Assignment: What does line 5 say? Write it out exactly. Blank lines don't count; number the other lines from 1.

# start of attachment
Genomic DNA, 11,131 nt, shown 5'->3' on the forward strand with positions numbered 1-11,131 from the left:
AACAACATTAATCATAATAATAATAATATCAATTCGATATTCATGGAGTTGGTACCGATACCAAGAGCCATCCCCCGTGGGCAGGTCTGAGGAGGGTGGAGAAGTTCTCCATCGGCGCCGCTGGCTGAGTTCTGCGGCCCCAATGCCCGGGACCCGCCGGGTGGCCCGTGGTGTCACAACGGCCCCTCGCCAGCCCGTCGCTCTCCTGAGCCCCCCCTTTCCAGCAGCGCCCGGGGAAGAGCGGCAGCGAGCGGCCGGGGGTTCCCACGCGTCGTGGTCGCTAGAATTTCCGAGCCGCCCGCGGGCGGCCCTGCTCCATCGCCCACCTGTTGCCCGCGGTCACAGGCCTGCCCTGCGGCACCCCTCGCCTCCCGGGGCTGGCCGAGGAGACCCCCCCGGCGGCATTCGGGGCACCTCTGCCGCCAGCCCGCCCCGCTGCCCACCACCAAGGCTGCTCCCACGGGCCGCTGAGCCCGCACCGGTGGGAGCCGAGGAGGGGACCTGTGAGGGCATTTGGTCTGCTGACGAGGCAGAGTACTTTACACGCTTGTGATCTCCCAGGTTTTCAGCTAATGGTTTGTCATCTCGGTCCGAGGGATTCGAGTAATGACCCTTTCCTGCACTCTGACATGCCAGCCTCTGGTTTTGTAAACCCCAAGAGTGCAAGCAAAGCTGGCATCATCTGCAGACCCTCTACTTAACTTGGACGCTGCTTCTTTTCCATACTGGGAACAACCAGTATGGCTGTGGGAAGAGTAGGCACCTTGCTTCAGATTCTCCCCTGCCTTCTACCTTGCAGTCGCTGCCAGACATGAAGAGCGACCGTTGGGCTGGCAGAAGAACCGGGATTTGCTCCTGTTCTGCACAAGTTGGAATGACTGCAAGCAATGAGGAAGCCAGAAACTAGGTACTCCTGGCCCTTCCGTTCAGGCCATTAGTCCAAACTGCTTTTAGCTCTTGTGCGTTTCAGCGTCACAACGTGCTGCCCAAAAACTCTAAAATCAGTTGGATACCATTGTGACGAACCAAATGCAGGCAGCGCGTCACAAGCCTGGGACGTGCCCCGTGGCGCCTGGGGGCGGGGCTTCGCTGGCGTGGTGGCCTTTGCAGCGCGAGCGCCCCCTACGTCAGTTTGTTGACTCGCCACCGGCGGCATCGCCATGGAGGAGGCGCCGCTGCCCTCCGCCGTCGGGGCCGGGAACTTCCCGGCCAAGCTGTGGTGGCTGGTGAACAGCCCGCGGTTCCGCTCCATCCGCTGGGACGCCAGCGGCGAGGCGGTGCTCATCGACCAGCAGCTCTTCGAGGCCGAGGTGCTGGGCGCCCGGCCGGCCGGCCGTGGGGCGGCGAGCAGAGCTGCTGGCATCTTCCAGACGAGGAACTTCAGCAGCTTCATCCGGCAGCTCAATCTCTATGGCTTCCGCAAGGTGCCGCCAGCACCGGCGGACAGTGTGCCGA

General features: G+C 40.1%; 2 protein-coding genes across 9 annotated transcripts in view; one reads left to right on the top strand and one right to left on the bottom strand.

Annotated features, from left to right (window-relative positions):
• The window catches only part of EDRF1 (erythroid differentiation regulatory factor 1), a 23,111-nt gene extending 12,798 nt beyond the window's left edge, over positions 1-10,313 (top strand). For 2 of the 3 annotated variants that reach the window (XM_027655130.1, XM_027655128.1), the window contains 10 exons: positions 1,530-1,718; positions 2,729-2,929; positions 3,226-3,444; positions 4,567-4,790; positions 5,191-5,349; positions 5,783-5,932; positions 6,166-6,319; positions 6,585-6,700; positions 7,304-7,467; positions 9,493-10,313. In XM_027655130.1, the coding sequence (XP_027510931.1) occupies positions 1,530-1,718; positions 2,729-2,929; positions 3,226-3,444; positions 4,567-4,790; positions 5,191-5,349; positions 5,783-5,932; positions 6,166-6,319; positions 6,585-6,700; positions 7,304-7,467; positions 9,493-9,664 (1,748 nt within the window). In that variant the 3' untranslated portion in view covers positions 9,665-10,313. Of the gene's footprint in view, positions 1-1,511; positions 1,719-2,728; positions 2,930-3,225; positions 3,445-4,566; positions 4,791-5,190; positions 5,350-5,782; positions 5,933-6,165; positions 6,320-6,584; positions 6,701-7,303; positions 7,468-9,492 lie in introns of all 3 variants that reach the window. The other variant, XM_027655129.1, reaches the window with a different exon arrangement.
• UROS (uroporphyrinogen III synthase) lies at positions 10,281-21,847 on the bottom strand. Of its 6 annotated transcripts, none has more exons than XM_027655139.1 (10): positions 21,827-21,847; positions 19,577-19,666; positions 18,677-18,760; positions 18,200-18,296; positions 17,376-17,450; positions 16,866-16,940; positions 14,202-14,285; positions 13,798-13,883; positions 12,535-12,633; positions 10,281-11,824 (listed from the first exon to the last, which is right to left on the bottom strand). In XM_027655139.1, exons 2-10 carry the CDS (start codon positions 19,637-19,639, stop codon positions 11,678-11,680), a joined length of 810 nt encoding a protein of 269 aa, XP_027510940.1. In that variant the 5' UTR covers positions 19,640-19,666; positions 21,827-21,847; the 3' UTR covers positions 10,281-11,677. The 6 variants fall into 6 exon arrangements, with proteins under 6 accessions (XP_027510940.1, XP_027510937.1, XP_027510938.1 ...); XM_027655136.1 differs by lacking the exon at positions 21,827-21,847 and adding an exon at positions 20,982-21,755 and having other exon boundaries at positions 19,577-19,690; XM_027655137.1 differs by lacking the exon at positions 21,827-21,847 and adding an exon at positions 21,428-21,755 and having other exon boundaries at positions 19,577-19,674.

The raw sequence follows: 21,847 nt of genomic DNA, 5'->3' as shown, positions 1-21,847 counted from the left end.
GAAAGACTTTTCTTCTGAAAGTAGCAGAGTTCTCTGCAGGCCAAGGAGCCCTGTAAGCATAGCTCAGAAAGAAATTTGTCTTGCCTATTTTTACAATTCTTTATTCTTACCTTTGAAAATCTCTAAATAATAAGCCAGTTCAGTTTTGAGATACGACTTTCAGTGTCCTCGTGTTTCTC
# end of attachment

• The window catches only part of EDRF1 (erythroid differentiation regulatory factor 1), a 23,111-nt gene extending 12,798 nt beyond the window's left edge, over positions 1-10,313 (top strand). For 2 of the 3 annotated variants that reach the window (XM_027655130.1, XM_027655128.1), the window contains 10 exons: positions 1,530-1,718; positions 2,729-2,929; positions 3,226-3,444; positions 4,567-4,790; positions 5,191-5,349; positions 5,783-5,932; positions 6,166-6,319; positions 6,585-6,700; positions 7,304-7,467; positions 9,493-10,313. In XM_027655130.1, the coding sequence (XP_027510931.1) occupies positions 1,530-1,718; positions 2,729-2,929; positions 3,226-3,444; positions 4,567-4,790; positions 5,191-5,349; positions 5,783-5,932; positions 6,166-6,319; positions 6,585-6,700; positions 7,304-7,467; positions 9,493-9,664 (1,748 nt within the window). In that variant the 3' untranslated portion in view covers positions 9,665-10,313. Of the gene's footprint in view, positions 1-1,511; positions 1,719-2,728; positions 2,930-3,225; positions 3,445-4,566; positions 4,791-5,190; positions 5,350-5,782; positions 5,933-6,165; positions 6,320-6,584; positions 6,701-7,303; positions 7,468-9,492 lie in introns of all 3 variants that reach the window. The other variant, XM_027655129.1, reaches the window with a different exon arrangement.